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Military Images

New Digital Tool Redefines Photo Sleuthing

A powerful new online research tool designed to help identify Civil War soldiers made its debut at the recent GBPA Civil War Show in Gettysburg. CivilWarPhotoSleuth.com, or CWPS, is a website that brings together technology and community, creating an entirely new approach to researching Civil War portraits.

The project has been years in the making. It represents a wide-ranging collaboration between Military Images magazine editor and publisher Ron Coddington, Virginia Center for Civil War Studies director Paul Quigley, and Professor Kurt Luther and his students at Virginia Tech’s Department of Computer Science. CWPS is also guided by a stellar advisory board that includes Center for Civil War Photography President Bob Zeller, Civil War historian Matt Gallman of the University of Florida, and computer vision expert Devi Parikh, of Facebook and Georgia Tech.

CWPS aims to bring Civil War photo enthusiasts together, and provide them access to cutting-edge technologies and customized resources to support their research. It does this in three interconnected ways: an online photo archive, research tools, and an online community.

CWPS seeks to be the world’s most comprehensive online archive of Civil War-era portraits, including soldiers, sailors and civilians. CWPS will encourage owners of photos scattered across computers, websites, books and shops around the world to add scans to our archive, making them accessible and searchable in one centralized place.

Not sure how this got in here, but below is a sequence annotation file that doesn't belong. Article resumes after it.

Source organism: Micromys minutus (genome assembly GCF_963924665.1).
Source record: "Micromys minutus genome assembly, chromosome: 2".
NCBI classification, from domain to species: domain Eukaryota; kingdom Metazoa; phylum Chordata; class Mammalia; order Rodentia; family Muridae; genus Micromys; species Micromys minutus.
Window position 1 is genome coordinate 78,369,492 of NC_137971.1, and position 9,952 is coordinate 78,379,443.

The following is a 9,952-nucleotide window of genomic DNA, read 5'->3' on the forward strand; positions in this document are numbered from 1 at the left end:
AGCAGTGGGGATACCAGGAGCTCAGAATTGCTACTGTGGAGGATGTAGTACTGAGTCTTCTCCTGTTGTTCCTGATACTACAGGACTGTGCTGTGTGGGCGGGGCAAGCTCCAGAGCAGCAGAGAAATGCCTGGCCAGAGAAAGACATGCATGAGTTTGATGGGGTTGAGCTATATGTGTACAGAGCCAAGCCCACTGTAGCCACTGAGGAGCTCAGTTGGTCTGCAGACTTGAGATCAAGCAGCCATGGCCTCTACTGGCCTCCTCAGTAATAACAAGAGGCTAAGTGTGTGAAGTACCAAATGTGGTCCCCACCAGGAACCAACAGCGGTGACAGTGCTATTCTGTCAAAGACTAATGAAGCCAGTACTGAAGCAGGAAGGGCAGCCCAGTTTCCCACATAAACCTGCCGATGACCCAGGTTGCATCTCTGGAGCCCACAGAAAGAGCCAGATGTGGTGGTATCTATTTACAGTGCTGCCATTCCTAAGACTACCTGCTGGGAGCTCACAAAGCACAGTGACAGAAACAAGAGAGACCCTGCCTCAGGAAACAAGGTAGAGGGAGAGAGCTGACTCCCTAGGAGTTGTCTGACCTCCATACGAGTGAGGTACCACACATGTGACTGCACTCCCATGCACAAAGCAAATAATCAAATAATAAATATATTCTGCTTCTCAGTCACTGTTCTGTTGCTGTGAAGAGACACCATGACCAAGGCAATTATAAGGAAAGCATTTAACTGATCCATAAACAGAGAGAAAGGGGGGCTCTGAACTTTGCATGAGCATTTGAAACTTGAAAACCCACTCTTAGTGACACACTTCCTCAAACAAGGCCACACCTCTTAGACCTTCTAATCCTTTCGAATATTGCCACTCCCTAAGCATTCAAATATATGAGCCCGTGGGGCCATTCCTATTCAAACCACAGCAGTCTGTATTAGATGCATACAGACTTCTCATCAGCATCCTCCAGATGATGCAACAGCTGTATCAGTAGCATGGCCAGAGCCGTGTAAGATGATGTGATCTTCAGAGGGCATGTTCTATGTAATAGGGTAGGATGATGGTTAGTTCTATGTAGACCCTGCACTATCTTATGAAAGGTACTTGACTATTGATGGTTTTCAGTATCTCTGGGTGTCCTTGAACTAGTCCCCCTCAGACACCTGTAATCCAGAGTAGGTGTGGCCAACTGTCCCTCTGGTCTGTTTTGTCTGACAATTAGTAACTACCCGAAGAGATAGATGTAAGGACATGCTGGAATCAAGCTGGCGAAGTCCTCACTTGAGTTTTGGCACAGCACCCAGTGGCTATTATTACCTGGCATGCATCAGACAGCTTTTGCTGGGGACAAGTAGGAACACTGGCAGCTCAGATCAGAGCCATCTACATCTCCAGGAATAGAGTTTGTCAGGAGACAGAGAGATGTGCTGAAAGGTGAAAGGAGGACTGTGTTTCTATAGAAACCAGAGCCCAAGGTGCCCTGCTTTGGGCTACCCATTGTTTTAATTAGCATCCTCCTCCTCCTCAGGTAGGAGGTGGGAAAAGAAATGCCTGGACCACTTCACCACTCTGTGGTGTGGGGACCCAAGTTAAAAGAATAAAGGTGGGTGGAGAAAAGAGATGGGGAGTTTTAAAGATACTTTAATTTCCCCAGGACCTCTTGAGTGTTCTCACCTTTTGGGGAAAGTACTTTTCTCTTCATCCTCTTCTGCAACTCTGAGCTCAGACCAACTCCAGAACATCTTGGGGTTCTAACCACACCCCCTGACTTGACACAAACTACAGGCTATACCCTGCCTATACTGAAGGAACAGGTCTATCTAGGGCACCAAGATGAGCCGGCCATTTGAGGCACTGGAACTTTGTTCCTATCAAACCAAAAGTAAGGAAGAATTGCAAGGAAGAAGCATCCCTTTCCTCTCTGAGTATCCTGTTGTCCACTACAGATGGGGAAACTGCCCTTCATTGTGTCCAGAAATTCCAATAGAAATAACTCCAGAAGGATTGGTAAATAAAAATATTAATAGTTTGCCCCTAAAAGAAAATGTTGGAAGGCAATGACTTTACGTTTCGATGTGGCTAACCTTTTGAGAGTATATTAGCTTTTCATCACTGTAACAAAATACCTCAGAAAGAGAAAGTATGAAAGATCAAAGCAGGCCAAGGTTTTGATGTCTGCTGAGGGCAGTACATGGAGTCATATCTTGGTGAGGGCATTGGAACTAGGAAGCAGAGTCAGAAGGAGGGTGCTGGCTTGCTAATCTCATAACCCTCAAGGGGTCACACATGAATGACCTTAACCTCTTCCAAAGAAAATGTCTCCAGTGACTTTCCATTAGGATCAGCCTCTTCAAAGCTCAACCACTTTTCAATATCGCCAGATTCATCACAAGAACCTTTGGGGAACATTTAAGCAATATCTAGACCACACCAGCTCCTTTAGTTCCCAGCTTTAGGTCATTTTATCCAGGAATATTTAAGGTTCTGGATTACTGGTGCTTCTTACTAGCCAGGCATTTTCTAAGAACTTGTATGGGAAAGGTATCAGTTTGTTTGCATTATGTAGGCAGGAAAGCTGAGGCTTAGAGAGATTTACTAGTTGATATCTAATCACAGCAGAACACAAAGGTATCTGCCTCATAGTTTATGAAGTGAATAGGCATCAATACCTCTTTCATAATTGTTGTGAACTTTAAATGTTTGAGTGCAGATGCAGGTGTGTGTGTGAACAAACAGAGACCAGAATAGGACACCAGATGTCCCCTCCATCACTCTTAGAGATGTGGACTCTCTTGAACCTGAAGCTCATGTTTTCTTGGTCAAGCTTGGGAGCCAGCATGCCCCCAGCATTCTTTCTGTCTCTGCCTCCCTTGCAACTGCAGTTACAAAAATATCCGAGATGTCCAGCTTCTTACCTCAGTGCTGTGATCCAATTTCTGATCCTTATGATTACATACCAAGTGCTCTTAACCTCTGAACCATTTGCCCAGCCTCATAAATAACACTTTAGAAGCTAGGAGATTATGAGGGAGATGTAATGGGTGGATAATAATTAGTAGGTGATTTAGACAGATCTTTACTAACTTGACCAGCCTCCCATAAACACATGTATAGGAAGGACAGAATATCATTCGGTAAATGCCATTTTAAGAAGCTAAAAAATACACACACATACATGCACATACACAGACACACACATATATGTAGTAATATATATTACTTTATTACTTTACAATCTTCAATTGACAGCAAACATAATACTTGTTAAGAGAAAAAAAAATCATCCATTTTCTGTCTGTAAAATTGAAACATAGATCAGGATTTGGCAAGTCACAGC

Powerful research tools to aid users identify portraits of unknown soldiers will augment this online archive. To search a mystery photo, the user can upload the image to CWPS, and “tag” it with whatever clues are visible, including unit and rank insignia, photographer details, and inscriptions. State-of-the-art face recognition software will then detect the soldier’s face, analyzing dozens of unique reference points per face, and compare the points against tens of thousands of identified photos in our archive. Face recognition allows us to find matches even when the soldier’s facial hair changes, or if a different view of him is in our archive.

Finally, CWPS will serve as an online community for Civil War photo enthusiasts. While technology remains a valuable tool, photo sleuthing ultimately involves a human process, requiring hard work and careful research from ourselves, and building on those who came before us. One of the greatest strengths of the site is that the more people use it, the more valuable it becomes. When you add an identified photo from your collection, it may instantly match a mystery photo that another user has been trying to identify for years. Likewise, if you search an unidentified photo and don’t find a match at first, you will be automatically notified if a potential matching photo appears on the site at any point in the future.

The beta version of the site is now available. Civil War enthusiasts, genealogists and others with an active interest in Union and Confederate soldier and sailor portraits are encouraged to participate. Visit CivilWarPhotoSleuth.com to join the email list and be among the first users to test and provide feedback about the software.

Media Downloads
Press Release (PDF)
Home Page art
Facial Recognition art

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